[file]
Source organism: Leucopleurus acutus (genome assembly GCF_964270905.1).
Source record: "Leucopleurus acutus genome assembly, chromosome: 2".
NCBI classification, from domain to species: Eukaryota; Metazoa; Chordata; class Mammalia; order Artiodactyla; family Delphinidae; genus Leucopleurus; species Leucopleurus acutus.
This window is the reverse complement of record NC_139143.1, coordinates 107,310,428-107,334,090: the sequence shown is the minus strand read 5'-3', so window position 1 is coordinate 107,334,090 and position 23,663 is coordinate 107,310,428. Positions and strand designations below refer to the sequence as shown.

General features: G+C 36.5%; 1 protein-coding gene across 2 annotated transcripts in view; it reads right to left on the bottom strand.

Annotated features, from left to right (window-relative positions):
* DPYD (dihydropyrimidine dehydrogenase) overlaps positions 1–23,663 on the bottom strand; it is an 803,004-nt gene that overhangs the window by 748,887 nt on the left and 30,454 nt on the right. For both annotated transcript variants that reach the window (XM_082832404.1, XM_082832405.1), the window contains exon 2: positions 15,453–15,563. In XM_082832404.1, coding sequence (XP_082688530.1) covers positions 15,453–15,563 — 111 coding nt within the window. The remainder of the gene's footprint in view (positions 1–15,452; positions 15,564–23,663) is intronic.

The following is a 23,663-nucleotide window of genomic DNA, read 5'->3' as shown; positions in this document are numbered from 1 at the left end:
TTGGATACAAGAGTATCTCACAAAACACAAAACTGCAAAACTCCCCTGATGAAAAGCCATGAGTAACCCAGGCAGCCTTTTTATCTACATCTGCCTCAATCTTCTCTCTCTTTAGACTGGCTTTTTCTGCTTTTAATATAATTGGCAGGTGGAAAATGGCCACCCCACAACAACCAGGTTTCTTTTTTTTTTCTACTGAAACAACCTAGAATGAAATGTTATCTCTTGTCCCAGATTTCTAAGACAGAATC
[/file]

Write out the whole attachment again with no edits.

Source organism: Leucopleurus acutus (genome assembly GCF_964270905.1).
Source record: "Leucopleurus acutus genome assembly, chromosome: 2".
NCBI classification, from domain to species: Eukaryota; Metazoa; Chordata; class Mammalia; order Artiodactyla; family Delphinidae; genus Leucopleurus; species Leucopleurus acutus.
This window is the reverse complement of record NC_139143.1, coordinates 107,310,428-107,334,090: the sequence shown is the minus strand read 5'-3', so window position 1 is coordinate 107,334,090 and position 23,663 is coordinate 107,310,428. Positions and strand designations below refer to the sequence as shown.

General features: G+C 36.5%; 1 protein-coding gene across 2 annotated transcripts in view; it reads right to left on the bottom strand.

Annotated features, from left to right (window-relative positions):
* DPYD (dihydropyrimidine dehydrogenase) overlaps positions 1–23,663 on the bottom strand; it is an 803,004-nt gene that overhangs the window by 748,887 nt on the left and 30,454 nt on the right. For both annotated transcript variants that reach the window (XM_082832404.1, XM_082832405.1), the window contains exon 2: positions 15,453–15,563. In XM_082832404.1, coding sequence (XP_082688530.1) covers positions 15,453–15,563 — 111 coding nt within the window. The remainder of the gene's footprint in view (positions 1–15,452; positions 15,564–23,663) is intronic.

The following is a 23,663-nucleotide window of genomic DNA, read 5'->3' as shown; positions in this document are numbered from 1 at the left end:
TTGGATACAAGAGTATCTCACAAAACACAAAACTGCAAAACTCCCCTGATGAAAAGCCATGAGTAACCCAGGCAGCCTTTTTATCTACATCTGCCTCAATCTTCTCTCTCTTTAGACTGGCTTTTTCTGCTTTTAATATAATTGGCAGGTGGAAAATGGCCACCCCACAACAACCAGGTTTCTTTTTTTTTTCTACTGAAACAACCTAGAATGAAATGTTATCTCTTGTCCCAGATTTCTAAGACAGAATC